5. Cross-posting (Instagram): When you shared an Instagram image on Facebook or Twitter, you were taken to an Instagram page with the photo and a very strong call to action to download the app. This was especially true if you were on iPhone in the early days before they had an Android app. All you could do is view the image and download the app.

6. Get your free email at Hotmail [link]:- this is old school Web 1.0 growth hacking. Hotmail was a provider of free email. At the end of your email message, they automatically added the signature ‘Get your free email at Hotmail [link]‘. Within hours of this their growth took the shape of the classic hockey stick growth, going from 3000 users a day to 1 million users in 6 months, to 2 million 5 weeks after and to 12 million users in 1.5 years.

7. Candy Crush (So what happens when you die?). This addictive game is absolutely crushing it right now. Initially you could do one of 3 things when you die:

  1. wait until the reset timer runs out and you can play again in 30 minutes
  2. pay and you get to play again right away
  3. sell out your friends by inviting them to ‘help’ you

8. The Craigslist factor (AirBNB). AirBNB leveraged Craigslist, a platform with millions of users looking for accommodations, to increase their user base substantially. When you are filling out the form to list your bedroom on AirBNB they give you the option to also post the listing to Craigslist, so that it will show up there also, creating inbound links for you and for AirBNB as a platform.  AirBNB  had to reverse engineer how Craiglist’s forms work, and then make their product compatible, without ever having access to the Craigslist codebase.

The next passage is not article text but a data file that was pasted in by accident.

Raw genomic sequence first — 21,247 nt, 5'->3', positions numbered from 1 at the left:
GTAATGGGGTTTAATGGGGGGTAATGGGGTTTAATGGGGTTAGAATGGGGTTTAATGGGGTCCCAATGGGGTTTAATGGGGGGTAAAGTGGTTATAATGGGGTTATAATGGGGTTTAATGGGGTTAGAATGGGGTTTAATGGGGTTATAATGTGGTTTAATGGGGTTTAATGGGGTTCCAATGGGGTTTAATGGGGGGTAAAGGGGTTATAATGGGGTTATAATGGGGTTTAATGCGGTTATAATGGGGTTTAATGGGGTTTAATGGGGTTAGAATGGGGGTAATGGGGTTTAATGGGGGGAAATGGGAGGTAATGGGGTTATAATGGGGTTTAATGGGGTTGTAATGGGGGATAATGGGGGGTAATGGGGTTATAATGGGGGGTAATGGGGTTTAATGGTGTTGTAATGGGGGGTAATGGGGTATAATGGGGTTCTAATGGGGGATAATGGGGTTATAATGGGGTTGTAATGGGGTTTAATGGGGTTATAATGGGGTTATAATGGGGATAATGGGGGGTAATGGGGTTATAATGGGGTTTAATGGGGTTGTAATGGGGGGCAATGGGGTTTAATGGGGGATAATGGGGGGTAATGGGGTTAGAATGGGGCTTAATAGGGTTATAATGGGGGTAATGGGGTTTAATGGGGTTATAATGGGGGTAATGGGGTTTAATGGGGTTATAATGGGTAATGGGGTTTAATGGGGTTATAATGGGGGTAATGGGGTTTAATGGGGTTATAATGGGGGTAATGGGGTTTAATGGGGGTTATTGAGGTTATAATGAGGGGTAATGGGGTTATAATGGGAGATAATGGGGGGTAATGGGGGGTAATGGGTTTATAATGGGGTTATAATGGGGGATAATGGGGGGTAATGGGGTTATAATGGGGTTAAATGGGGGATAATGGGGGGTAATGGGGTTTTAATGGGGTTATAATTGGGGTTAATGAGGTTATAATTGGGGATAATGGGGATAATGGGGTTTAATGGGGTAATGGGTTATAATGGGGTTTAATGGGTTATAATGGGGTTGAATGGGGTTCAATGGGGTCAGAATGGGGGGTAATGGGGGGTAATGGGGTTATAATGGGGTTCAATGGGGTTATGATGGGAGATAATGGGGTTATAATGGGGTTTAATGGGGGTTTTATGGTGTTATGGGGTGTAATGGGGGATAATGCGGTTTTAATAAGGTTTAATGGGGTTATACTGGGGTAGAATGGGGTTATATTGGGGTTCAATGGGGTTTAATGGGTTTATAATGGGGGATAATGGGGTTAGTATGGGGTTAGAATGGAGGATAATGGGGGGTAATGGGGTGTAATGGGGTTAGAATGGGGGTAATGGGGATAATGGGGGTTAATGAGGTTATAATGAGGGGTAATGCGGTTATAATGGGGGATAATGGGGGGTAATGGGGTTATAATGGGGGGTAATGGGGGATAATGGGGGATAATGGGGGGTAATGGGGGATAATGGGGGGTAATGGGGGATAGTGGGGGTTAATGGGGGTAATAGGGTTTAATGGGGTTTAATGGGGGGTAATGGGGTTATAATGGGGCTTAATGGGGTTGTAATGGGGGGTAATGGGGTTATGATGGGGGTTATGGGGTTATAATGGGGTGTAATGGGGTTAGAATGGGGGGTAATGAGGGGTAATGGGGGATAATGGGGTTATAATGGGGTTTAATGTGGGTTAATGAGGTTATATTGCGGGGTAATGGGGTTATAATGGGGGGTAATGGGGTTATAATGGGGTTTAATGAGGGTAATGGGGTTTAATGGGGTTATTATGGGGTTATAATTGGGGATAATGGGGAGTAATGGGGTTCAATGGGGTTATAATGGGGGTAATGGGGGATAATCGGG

9. Gmail invitation-only beta release:  Gmail initially was available only through invites. This gave an air of exclusivity to the product and people were in fact asking for invites to others.

10. Paypal’s friend referral bounty: By paying $10 cash to each new customer and $10 to the customer who referred them, Paypal was able to hack early growth to tens of millions of users before no longer offering the bonus.

11. Mailbox waiting list. By creating an incredibly compelling launch video combined with a very cool interface that showed users how many other users were in front of them on the app’s waiting list, mailbox created a large amount of social chatter and blog attention. Within six weeks, Mailbox had a million users signed up and eagerly waiting for the service.

12.  Mint.com content/seo strategy. Mint focused on building out a unique personal finance blog, very content-rich, that spoke to a young professional crowd that we felt was being neglected. Eventually the blog became #1 in personal finance, and drove traffic to the app. The infographics and popular articles became regular hits on Digg, Reddit, etc.

13. Linkedin relied on power users. They seeded the product with well connected influencers, and cultivated an ‘inspirational brand’, which later drew in the mainstream. This is remarkably similar to what Quora did.